The process began back in the summer of 2006, when at least 30 people came together to try to seek solutions  against a backdrop that seemed grim. Across the region, wildfires had ravaged important timberlands that were weakened by disease, insects and overly dense brush and fuels. Mills were struggling and unemployment soared as litigation brought a formerly robust forest industry to a halt. The tentative partners disagreed on much, but agreed that something had to be done.

Local contractor Mike Browning is credited with pushing local folks to adopt a collaborative approach to the national forest lands. As the loose-knit group debated what that might mean, the nonprofit Sustainable Northwest was invited in to facilitate the meetings, providing a framework for continuing talks. The organization has 15-plus years of experience convening diverse stakeholders to begin a dialogue framed by specific values: an inclusive process, emphasis on stewardship, reinvestment in both natural assets and communities, and monitoring of results. 

Sustainable Northwest doesn't dictate the process or the solutions, but provides support so the community can decide what it wants to happen in the forest, said Maia Enzer, policy director for the nonprofit. She said the aim is to help find "durable solutions" for communities and the lands that people care deeply about, and to get away from the boom-and-bust cycles of the past.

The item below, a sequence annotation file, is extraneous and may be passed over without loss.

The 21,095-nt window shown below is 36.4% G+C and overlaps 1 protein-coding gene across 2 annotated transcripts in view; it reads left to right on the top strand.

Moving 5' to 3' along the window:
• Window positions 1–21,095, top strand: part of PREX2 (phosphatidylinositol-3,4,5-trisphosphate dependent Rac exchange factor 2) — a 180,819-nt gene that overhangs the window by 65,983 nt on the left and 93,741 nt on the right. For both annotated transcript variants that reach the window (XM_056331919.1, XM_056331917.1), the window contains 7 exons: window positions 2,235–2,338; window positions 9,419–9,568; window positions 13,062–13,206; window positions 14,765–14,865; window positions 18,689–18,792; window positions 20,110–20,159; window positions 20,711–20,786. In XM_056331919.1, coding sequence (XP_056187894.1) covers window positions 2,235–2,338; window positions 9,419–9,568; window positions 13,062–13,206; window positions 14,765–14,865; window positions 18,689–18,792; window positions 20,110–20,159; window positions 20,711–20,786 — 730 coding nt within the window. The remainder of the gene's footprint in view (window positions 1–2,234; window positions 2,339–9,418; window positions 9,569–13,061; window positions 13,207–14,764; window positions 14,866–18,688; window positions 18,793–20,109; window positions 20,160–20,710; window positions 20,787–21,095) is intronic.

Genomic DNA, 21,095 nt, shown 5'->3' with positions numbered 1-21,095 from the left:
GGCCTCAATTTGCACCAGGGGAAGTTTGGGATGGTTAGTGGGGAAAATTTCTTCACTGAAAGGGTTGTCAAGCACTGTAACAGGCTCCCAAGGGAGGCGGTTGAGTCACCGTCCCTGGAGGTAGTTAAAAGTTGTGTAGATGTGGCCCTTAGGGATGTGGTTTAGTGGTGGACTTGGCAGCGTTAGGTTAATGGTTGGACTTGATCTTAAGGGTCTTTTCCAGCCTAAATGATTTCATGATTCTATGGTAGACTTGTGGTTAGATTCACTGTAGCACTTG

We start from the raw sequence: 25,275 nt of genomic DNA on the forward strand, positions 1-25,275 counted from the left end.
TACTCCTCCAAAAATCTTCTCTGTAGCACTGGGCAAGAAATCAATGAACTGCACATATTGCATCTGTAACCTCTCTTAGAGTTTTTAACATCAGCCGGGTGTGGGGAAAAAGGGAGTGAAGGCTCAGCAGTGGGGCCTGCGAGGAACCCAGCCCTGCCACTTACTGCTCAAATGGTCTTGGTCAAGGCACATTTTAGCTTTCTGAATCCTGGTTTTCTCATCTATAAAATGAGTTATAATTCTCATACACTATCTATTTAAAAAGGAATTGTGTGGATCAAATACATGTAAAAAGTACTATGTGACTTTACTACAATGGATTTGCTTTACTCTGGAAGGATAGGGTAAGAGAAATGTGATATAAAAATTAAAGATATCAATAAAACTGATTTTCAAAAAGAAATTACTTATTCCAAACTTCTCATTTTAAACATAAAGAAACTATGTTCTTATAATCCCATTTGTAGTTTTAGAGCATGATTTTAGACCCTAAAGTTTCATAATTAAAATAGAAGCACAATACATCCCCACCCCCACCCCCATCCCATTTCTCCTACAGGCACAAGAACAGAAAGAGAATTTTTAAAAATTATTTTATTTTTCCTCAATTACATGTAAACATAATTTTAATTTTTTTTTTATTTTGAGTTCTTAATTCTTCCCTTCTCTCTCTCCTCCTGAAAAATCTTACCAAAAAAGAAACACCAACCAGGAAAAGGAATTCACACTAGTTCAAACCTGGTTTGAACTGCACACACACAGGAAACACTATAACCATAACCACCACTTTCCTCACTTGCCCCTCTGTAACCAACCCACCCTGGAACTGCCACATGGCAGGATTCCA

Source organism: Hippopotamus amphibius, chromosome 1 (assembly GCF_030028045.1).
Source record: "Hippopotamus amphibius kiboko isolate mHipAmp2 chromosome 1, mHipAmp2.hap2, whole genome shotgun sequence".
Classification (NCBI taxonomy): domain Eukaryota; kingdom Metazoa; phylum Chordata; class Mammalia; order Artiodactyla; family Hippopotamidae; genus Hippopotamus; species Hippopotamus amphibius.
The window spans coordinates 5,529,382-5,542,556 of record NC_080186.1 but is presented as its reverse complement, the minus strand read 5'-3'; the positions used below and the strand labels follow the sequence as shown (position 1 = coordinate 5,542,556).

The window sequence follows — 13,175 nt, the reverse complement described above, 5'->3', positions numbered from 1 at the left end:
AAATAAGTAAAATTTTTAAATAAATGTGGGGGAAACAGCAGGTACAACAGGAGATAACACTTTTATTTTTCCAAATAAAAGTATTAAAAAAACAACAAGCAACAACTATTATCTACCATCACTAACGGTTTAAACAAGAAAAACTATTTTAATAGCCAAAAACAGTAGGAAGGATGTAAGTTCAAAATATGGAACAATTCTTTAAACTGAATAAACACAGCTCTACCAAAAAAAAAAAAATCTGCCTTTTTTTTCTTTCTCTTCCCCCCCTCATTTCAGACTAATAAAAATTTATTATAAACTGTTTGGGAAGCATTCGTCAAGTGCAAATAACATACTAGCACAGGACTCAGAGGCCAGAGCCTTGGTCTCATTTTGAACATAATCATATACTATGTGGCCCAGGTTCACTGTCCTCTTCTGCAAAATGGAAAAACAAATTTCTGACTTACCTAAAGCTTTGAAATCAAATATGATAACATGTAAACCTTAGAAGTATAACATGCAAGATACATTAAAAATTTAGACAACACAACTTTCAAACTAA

Some collaboration participants admit that longheld distrust and differences can make it challenging to build a level of trust required to craft a project. 

Enzer lauded the courage and tenacity of those who make the effort to come to the table and work through those differences. 

"What the people of Grant County have done through the Blue Mountains Forest Partners, in a short period of time, is commendable," she said.